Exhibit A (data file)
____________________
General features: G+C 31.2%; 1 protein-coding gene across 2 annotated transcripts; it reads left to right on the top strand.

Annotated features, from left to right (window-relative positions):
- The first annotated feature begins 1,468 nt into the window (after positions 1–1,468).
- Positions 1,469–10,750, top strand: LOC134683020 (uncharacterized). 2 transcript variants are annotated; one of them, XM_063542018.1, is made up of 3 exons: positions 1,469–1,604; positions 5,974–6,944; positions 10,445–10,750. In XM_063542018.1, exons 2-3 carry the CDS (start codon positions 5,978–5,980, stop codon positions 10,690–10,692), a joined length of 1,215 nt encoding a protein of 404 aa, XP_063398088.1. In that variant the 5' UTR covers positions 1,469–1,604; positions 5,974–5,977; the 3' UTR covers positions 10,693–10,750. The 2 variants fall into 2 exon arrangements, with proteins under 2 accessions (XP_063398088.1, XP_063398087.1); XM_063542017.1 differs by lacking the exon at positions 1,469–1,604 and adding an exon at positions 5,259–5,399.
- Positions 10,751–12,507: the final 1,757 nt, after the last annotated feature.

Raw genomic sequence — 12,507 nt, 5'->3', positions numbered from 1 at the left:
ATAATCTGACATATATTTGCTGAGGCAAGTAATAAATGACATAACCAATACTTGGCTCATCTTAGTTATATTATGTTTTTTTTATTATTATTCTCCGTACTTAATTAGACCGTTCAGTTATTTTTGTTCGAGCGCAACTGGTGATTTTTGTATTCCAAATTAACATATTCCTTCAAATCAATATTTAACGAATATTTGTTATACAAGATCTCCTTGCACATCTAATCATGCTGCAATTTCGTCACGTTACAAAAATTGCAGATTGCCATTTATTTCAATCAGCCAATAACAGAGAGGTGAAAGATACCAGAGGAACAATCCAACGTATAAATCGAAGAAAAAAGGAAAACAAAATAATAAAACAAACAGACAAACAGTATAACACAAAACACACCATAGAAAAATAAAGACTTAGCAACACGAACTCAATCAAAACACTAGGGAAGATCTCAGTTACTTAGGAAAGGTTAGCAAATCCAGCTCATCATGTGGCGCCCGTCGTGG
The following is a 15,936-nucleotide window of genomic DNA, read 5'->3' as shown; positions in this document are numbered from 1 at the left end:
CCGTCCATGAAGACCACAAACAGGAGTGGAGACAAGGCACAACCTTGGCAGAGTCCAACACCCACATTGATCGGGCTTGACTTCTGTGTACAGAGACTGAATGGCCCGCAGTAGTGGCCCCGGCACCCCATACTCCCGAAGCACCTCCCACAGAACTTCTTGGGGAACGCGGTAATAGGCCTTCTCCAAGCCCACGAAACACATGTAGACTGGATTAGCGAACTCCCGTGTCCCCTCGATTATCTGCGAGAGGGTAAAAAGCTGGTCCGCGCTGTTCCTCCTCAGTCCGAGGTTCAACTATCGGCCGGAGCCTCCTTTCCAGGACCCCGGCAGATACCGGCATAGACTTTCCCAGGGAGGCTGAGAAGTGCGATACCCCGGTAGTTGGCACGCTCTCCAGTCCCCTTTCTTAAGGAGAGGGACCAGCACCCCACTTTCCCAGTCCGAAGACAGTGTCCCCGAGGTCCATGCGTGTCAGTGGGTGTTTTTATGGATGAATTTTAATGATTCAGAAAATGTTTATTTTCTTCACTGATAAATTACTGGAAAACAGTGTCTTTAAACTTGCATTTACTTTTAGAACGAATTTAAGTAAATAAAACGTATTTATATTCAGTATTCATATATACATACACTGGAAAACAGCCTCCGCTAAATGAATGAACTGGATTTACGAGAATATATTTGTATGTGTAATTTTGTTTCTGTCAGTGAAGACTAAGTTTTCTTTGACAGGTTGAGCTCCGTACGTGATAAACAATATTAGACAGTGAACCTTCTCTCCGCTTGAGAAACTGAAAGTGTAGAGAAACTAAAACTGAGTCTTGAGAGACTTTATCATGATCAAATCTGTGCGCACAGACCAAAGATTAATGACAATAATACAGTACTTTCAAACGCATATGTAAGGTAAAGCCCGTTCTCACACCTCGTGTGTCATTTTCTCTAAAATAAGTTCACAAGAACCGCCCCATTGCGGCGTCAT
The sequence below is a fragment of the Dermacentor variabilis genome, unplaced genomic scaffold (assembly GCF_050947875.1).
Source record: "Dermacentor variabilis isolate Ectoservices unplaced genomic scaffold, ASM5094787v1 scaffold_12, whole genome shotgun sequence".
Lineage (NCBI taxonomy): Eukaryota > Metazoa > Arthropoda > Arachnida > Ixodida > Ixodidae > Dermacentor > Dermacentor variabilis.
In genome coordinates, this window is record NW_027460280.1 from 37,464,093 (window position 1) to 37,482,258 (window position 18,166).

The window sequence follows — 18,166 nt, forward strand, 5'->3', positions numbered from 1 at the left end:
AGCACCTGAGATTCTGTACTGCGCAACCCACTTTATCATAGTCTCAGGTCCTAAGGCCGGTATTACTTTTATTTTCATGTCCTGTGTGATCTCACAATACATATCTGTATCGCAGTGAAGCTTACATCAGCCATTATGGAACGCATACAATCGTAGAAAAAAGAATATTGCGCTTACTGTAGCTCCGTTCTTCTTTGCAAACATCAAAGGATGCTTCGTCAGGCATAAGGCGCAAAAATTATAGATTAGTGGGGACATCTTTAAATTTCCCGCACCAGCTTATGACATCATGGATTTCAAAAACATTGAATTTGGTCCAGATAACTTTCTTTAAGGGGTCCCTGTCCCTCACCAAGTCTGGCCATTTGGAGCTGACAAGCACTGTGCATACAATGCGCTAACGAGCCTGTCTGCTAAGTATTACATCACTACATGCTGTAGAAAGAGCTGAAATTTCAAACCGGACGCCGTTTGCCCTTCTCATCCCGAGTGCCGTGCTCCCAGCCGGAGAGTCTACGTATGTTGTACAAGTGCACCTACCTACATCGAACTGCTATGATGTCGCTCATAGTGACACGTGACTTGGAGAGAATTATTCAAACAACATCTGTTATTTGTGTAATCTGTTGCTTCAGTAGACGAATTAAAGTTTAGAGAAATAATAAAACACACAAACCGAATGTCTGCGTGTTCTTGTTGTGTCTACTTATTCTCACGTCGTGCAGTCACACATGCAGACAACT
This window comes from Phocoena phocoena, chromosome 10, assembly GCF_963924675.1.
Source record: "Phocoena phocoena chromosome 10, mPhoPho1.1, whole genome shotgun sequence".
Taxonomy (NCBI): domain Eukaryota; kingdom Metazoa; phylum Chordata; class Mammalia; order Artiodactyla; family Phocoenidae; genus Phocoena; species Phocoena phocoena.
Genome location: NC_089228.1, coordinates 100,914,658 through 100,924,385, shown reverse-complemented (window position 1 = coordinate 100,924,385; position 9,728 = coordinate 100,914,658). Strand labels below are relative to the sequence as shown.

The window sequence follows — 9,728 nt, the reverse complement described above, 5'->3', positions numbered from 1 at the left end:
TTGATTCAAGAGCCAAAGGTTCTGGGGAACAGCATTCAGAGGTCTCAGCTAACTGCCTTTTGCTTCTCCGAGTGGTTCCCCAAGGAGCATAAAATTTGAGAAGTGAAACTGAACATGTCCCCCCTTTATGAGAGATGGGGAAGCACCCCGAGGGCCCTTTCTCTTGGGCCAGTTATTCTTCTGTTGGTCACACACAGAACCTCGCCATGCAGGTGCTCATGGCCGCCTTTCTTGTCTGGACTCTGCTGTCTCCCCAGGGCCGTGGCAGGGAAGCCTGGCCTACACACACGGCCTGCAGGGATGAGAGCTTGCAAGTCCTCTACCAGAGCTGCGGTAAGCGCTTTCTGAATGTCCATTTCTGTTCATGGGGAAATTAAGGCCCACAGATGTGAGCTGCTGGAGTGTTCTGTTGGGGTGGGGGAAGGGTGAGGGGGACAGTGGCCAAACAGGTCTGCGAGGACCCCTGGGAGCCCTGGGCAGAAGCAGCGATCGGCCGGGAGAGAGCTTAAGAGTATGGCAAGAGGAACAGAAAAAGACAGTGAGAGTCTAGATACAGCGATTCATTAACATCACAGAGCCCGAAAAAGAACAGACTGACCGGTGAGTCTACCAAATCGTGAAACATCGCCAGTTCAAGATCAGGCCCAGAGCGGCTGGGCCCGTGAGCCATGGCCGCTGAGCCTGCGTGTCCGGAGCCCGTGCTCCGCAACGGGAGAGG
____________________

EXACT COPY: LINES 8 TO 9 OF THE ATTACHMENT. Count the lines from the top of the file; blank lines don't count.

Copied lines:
The following is a 15,936-nucleotide window of genomic DNA, read 5'->3' as shown; positions in this document are numbered from 1 at the left end:
CCGTCCATGAAGACCACAAACAGGAGTGGAGACAAGGCACAACCTTGGCAGAGTCCAACACCCACATTGATCGGGCTTGACTTCTGTGTACAGAGACTGAATGGCCCGCAGTAGTGGCCCCGGCACCCCATACTCCCGAAGCACCTCCCACAGAACTTCTTGGGGAACGCGGTAATAGGCCTTCTCCAAGCCCACGAAACACATGTAGACTGGATTAGCGAACTCCCGTGTCCCCTCGATTATCTGCGAGAGGGTAAAAAGCTGGTCCGCGCTGTTCCTCCTCAGTCCGAGGTTCAACTATCGGCCGGAGCCTCCTTTCCAGGACCCCGGCAGATACCGGCATAGACTTTCCCAGGGAGGCTGAGAAGTGCGATACCCCGGTAGTTGGCACGCTCTCCAGTCCCCTTTCTTAAGGAGAGGGACCAGCACCCCACTTTCCCAGTCCGAAGACAGTGTCCCCGAGGTCCATGCGTGTCAGTGGGTGTTTTTATGGATGAATTTTAATGATTCAGAAAATGTTTATTTTCTTCACTGATAAATTACTGGAAAACAGTGTCTTTAAACTTGCATTTACTTTTAGAACGAATTTAAGTAAATAAAACGTATTTATATTCAGTATTCATATATACATACACTGGAAAACAGCCTCCGCTAAATGAATGAACTGGATTTACGAGAATATATTTGTATGTGTAATTTTGTTTCTGTCAGTGAAGACTAAGTTTTCTTTGACAGGTTGAGCTCCGTACGTGATAAACAATATTAGACAGTGAACCTTCTCTCCGCTTGAGAAACTGAAAGTGTAGAGAAACTAAAACTGAGTCTTGAGAGACTTTATCATGATCAAATCTGTGCGCACAGACCAAAGATTAATGACAATAATACAGTACTTTCAAACGCATATGTAAGGTAAAGCCCGTTCTCACACCTCGTGTGTCATTTTCTCTAAAATAAGTTCACAAGAACCGCCCCATTGCGGCGTCAT